Craig Steely lives and works in a Venn diagram carved out between two dramatically different environments: the difficult, usually steep, infill sites of the California Bay Area and the remote lava fields of the Big Island of Hawaii. This overlapping shape has become a proving ground for his architectural ideas and a place where ideas very specific to each location can coexist in the same project.

Traveling between these places retains for him a newness in each and engenders a specific objectivity and insight. This variety allows him to not only discover what is essential and unique to each project but also to hone what is fundamental in his own design process.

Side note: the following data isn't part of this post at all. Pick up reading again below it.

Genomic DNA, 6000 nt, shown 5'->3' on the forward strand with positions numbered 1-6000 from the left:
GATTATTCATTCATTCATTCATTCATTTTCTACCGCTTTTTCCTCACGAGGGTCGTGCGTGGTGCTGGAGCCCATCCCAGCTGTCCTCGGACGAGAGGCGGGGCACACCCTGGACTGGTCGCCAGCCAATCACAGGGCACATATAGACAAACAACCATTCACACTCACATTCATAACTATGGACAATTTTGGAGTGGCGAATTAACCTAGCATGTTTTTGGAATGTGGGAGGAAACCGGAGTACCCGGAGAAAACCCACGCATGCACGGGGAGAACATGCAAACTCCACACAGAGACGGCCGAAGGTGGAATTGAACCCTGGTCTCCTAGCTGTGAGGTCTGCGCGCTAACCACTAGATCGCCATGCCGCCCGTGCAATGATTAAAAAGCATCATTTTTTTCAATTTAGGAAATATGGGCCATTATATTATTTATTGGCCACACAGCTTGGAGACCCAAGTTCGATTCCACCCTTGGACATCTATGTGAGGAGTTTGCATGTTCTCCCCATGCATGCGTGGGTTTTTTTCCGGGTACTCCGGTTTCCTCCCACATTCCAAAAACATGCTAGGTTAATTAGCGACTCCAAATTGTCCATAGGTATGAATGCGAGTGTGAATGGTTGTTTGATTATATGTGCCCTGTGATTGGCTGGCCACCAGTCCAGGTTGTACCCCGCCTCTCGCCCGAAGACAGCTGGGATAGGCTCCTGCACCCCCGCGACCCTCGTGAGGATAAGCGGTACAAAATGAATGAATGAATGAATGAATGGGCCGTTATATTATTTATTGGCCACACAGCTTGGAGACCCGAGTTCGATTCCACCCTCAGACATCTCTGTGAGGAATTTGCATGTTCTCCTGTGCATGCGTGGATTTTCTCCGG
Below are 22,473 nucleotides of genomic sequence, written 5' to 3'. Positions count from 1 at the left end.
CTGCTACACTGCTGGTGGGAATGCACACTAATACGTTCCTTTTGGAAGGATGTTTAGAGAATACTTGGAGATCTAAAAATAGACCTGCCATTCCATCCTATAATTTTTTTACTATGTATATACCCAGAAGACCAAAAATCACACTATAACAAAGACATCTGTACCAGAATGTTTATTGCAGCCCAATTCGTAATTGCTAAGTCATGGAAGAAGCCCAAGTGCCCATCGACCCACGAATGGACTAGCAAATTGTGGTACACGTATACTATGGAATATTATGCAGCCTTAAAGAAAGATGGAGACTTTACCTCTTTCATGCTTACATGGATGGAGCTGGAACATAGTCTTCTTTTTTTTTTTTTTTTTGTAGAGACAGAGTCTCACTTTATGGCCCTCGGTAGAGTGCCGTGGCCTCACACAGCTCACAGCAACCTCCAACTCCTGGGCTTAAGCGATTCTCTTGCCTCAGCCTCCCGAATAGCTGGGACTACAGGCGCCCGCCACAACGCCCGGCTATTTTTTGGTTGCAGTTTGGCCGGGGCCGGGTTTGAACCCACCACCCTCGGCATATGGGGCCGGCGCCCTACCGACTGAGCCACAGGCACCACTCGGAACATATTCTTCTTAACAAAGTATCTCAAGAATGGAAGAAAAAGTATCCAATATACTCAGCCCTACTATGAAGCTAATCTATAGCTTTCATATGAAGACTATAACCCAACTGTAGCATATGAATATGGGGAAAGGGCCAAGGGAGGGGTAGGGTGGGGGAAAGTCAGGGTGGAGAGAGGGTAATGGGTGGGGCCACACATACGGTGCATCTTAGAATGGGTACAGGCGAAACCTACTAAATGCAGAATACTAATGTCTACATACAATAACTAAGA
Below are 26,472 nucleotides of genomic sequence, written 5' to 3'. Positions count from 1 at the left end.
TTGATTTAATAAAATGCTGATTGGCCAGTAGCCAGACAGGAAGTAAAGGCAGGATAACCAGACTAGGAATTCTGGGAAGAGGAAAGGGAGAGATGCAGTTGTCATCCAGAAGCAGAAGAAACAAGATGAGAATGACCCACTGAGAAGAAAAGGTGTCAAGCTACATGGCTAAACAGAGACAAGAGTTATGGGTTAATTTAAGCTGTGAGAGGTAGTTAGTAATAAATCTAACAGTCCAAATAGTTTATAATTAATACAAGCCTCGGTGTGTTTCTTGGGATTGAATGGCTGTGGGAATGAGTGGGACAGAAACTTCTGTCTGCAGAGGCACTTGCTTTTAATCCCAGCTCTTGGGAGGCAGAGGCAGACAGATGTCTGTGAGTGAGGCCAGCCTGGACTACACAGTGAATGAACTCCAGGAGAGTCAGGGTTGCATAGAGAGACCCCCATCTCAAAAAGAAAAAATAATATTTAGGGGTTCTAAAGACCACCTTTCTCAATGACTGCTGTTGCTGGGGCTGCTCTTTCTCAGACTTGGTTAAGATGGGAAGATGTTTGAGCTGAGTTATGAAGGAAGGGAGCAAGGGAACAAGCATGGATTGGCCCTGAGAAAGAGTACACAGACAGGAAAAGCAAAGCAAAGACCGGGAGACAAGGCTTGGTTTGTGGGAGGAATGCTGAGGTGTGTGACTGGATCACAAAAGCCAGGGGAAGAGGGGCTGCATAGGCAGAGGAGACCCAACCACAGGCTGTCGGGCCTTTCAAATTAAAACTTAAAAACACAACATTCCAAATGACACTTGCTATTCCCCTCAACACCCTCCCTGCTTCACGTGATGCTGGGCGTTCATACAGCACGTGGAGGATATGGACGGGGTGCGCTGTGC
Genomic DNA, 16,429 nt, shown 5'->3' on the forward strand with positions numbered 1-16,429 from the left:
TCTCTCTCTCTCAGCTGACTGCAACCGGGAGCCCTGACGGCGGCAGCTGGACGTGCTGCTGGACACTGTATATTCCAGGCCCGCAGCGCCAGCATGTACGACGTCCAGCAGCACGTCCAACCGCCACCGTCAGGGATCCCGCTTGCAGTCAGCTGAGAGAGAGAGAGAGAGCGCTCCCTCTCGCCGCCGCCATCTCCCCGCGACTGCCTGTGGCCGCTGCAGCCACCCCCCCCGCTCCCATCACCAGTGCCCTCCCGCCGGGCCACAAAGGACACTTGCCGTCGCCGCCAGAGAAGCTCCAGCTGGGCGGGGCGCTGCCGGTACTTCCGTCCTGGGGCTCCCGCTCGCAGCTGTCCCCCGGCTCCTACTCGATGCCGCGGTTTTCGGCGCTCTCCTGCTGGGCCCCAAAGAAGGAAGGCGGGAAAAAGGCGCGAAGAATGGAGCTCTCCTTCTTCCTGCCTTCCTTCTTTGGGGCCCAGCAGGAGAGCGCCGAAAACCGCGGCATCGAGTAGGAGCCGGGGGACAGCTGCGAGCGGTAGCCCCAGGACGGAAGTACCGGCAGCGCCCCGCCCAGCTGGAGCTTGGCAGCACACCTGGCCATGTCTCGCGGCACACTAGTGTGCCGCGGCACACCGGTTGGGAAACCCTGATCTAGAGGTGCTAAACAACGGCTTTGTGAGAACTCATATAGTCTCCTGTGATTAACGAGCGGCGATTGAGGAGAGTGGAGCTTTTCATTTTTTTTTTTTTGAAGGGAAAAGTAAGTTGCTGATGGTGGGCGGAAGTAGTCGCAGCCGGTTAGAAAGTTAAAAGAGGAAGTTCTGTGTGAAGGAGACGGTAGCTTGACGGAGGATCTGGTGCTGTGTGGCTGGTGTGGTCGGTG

These elements distill themselves in philosophical and tangible ways. For example, his work is often interested in “an integration with” as well as “an emancipation from” nature. The work embraces the realities of nature and our separation/connection to it over the subjugation of it. Through various projects, his work explores ways of addressing pristine natural sites and dense urban conditions by using harmony and scale, as well as detachment and contrast. All of his buildings engage the site context while remaining distinctly separate. Along these lines he tries to advance modernist ideas of indoor/outdoor living in a meaningful way by striving to connect to the outside in more than just a visual manner. His newest work is becoming more reductive, moving towards simpler and stronger architectural gestures ruled by view, light, and orientation. It is an architecture that avoids complicated, fussy detailing to resolve contradictions in design or program.